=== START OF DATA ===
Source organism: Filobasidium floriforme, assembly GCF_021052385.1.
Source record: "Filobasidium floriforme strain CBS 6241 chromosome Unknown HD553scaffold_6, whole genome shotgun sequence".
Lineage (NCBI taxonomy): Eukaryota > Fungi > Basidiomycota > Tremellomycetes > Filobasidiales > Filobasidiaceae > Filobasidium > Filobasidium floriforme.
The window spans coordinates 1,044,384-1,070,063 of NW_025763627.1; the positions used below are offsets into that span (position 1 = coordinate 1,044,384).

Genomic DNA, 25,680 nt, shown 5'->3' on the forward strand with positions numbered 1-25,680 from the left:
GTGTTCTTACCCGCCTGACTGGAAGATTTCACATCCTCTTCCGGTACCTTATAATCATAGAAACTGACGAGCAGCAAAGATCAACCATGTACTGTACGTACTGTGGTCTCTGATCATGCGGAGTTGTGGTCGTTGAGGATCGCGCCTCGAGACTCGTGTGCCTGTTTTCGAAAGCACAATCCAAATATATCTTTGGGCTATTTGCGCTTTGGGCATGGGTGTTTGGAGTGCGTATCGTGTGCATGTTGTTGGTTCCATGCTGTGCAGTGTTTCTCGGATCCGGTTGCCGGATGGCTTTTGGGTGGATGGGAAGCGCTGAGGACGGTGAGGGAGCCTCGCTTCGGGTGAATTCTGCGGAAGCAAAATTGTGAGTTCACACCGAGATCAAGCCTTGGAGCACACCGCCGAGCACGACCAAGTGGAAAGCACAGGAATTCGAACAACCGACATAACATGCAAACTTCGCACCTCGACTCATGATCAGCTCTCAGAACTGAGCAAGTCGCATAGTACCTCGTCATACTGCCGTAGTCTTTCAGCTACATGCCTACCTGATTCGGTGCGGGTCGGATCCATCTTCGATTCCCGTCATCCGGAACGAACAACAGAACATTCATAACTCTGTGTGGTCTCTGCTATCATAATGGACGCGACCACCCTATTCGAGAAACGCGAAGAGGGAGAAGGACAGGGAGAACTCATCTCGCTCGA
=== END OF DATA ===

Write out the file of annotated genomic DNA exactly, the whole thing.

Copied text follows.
Source organism: Filobasidium floriforme, assembly GCF_021052385.1.
Source record: "Filobasidium floriforme strain CBS 6241 chromosome Unknown HD553scaffold_6, whole genome shotgun sequence".
Lineage (NCBI taxonomy): Eukaryota > Fungi > Basidiomycota > Tremellomycetes > Filobasidiales > Filobasidiaceae > Filobasidium > Filobasidium floriforme.
The window spans coordinates 1,044,384-1,070,063 of NW_025763627.1; the positions used below are offsets into that span (position 1 = coordinate 1,044,384).

Genomic DNA, 25,680 nt, shown 5'->3' on the forward strand with positions numbered 1-25,680 from the left:
GTGTTCTTACCCGCCTGACTGGAAGATTTCACATCCTCTTCCGGTACCTTATAATCATAGAAACTGACGAGCAGCAAAGATCAACCATGTACTGTACGTACTGTGGTCTCTGATCATGCGGAGTTGTGGTCGTTGAGGATCGCGCCTCGAGACTCGTGTGCCTGTTTTCGAAAGCACAATCCAAATATATCTTTGGGCTATTTGCGCTTTGGGCATGGGTGTTTGGAGTGCGTATCGTGTGCATGTTGTTGGTTCCATGCTGTGCAGTGTTTCTCGGATCCGGTTGCCGGATGGCTTTTGGGTGGATGGGAAGCGCTGAGGACGGTGAGGGAGCCTCGCTTCGGGTGAATTCTGCGGAAGCAAAATTGTGAGTTCACACCGAGATCAAGCCTTGGAGCACACCGCCGAGCACGACCAAGTGGAAAGCACAGGAATTCGAACAACCGACATAACATGCAAACTTCGCACCTCGACTCATGATCAGCTCTCAGAACTGAGCAAGTCGCATAGTACCTCGTCATACTGCCGTAGTCTTTCAGCTACATGCCTACCTGATTCGGTGCGGGTCGGATCCATCTTCGATTCCCGTCATCCGGAACGAACAACAGAACATTCATAACTCTGTGTGGTCTCTGCTATCATAATGGACGCGACCACCCTATTCGAGAAACGCGAAGAGGGAGAAGGACAGGGAGAACTCATCTCGCTCGA